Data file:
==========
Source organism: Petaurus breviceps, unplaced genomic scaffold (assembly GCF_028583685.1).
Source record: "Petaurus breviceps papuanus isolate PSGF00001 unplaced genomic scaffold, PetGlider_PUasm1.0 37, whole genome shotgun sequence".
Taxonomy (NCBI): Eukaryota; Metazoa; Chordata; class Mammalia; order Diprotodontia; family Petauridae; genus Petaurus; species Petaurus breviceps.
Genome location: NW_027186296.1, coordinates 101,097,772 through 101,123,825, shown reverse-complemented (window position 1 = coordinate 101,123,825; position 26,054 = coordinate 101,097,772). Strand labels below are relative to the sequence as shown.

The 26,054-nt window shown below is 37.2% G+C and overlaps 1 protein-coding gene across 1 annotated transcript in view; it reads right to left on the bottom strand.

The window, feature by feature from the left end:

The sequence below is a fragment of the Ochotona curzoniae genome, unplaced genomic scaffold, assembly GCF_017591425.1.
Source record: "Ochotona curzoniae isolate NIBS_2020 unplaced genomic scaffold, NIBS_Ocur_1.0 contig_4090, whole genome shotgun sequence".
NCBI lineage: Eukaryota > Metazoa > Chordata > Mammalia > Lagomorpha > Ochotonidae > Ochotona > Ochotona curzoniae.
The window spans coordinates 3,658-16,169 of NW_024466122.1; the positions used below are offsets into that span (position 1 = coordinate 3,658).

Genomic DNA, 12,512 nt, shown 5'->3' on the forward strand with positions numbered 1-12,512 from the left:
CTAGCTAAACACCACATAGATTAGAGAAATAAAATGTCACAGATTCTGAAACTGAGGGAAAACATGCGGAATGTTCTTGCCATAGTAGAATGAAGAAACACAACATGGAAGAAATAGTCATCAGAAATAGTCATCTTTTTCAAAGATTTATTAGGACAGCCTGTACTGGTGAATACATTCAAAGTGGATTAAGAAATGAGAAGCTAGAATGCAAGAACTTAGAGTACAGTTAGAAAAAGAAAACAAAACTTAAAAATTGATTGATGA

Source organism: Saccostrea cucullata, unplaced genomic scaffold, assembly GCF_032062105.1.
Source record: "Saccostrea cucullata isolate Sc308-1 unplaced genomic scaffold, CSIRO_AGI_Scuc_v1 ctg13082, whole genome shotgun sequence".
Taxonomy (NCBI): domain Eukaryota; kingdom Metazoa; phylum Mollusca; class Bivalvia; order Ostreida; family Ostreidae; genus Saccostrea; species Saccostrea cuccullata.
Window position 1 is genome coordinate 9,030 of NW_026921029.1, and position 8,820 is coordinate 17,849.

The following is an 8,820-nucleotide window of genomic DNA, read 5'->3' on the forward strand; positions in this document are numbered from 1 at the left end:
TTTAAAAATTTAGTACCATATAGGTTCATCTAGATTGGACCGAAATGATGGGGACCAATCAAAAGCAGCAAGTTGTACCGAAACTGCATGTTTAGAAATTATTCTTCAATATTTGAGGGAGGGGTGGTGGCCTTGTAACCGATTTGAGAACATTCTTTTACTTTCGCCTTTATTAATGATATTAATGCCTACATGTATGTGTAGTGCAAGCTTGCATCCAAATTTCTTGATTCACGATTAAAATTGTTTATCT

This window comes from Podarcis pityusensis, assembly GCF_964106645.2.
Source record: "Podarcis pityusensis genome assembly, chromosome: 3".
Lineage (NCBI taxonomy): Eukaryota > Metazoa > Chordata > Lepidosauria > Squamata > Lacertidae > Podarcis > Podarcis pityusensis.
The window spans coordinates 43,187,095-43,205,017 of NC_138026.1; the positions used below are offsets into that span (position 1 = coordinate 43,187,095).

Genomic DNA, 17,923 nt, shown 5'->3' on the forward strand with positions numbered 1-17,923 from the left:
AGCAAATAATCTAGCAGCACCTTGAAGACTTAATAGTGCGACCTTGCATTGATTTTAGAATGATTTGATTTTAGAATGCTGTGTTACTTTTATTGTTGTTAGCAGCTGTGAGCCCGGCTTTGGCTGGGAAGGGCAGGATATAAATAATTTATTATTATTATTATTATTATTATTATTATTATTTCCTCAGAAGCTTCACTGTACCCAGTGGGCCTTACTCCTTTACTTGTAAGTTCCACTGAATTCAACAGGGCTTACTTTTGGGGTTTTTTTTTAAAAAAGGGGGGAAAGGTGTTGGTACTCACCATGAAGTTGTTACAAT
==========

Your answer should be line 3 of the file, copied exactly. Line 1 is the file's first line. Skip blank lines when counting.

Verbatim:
Taxonomy (NCBI): Eukaryota; Metazoa; Chordata; class Mammalia; order Diprotodontia; family Petauridae; genus Petaurus; species Petaurus breviceps.